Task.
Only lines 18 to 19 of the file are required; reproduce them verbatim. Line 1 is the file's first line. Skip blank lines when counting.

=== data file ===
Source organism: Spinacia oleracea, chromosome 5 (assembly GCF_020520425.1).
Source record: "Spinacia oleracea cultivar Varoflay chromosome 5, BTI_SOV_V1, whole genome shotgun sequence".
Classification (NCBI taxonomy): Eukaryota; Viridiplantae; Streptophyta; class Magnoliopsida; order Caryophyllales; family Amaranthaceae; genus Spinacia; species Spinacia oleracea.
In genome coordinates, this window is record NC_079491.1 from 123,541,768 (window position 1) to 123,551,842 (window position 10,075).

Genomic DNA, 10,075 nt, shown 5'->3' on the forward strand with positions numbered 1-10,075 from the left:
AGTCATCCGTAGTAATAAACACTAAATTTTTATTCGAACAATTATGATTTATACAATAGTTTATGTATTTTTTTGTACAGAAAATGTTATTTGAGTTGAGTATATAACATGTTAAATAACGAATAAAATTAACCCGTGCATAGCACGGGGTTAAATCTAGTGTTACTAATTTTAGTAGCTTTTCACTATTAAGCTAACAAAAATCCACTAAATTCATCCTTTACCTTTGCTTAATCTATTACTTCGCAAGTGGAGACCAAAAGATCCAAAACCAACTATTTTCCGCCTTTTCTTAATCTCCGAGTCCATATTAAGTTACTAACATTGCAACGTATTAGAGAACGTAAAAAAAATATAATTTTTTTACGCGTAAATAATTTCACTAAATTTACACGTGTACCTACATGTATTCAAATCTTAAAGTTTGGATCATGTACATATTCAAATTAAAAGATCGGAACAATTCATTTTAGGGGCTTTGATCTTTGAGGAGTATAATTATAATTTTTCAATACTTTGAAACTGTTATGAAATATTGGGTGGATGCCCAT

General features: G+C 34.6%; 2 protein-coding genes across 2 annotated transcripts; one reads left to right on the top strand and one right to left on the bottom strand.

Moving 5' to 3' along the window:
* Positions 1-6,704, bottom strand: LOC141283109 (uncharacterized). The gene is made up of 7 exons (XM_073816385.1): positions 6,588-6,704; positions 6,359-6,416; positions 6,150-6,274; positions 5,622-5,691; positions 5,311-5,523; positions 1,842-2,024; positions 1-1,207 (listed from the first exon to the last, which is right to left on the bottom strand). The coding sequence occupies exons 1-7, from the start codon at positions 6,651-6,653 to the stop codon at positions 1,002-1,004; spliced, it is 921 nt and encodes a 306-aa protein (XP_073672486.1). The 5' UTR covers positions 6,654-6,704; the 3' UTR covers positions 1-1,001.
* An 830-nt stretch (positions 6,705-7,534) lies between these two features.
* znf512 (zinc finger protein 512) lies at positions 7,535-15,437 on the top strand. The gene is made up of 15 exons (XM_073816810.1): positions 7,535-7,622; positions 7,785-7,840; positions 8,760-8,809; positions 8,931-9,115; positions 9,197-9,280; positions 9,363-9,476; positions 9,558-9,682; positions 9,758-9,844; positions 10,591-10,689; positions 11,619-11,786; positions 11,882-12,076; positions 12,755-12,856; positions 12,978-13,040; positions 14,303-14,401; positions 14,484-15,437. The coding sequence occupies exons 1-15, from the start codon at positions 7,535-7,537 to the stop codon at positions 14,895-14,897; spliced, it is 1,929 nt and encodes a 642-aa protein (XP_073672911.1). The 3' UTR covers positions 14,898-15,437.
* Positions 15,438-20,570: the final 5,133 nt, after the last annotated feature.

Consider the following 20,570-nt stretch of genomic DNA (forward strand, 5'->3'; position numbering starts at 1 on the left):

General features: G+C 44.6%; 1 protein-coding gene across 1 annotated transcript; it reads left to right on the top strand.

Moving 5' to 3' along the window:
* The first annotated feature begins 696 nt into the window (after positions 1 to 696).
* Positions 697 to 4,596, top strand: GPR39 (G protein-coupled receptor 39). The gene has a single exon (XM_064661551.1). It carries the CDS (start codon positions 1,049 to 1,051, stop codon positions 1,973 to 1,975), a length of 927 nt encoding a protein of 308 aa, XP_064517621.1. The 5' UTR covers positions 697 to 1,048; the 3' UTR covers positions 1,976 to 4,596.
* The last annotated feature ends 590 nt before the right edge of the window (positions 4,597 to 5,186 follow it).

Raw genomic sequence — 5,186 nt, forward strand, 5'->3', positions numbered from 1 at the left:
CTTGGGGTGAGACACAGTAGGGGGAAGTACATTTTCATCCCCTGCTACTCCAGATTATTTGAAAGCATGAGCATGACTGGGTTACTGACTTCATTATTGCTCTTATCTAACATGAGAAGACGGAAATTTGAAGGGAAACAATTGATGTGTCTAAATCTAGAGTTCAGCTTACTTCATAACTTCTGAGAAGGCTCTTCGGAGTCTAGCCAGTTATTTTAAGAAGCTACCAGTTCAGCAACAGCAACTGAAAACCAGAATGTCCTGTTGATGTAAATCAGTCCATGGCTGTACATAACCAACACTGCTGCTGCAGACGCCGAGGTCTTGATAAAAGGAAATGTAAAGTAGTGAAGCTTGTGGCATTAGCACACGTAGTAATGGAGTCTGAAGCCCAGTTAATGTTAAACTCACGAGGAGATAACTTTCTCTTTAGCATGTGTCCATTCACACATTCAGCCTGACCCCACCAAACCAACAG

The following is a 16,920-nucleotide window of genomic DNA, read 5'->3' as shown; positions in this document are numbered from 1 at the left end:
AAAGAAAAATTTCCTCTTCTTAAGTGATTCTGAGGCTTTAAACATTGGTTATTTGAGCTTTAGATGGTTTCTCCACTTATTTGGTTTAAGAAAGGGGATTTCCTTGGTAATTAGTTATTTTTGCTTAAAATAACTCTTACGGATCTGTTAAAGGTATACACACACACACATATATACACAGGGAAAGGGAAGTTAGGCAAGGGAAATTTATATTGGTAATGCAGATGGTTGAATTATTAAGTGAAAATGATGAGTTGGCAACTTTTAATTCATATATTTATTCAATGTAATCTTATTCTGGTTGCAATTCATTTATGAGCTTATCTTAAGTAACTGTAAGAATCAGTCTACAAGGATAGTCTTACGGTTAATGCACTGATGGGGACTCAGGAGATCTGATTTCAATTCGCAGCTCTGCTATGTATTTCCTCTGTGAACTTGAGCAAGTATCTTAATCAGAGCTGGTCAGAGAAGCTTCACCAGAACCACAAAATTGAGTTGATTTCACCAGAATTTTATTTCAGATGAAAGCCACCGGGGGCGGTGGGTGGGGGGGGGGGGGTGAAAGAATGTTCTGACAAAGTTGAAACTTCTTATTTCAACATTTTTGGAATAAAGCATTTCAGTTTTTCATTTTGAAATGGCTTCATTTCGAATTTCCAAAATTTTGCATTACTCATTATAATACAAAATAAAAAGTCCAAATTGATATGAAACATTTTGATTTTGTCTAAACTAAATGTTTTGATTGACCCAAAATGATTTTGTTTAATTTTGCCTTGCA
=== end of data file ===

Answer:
* The last annotated feature ends 590 nt before the right edge of the window (positions 4,597 to 5,186 follow it).

Raw genomic sequence — 5,186 nt, forward strand, 5'->3', positions numbered from 1 at the left: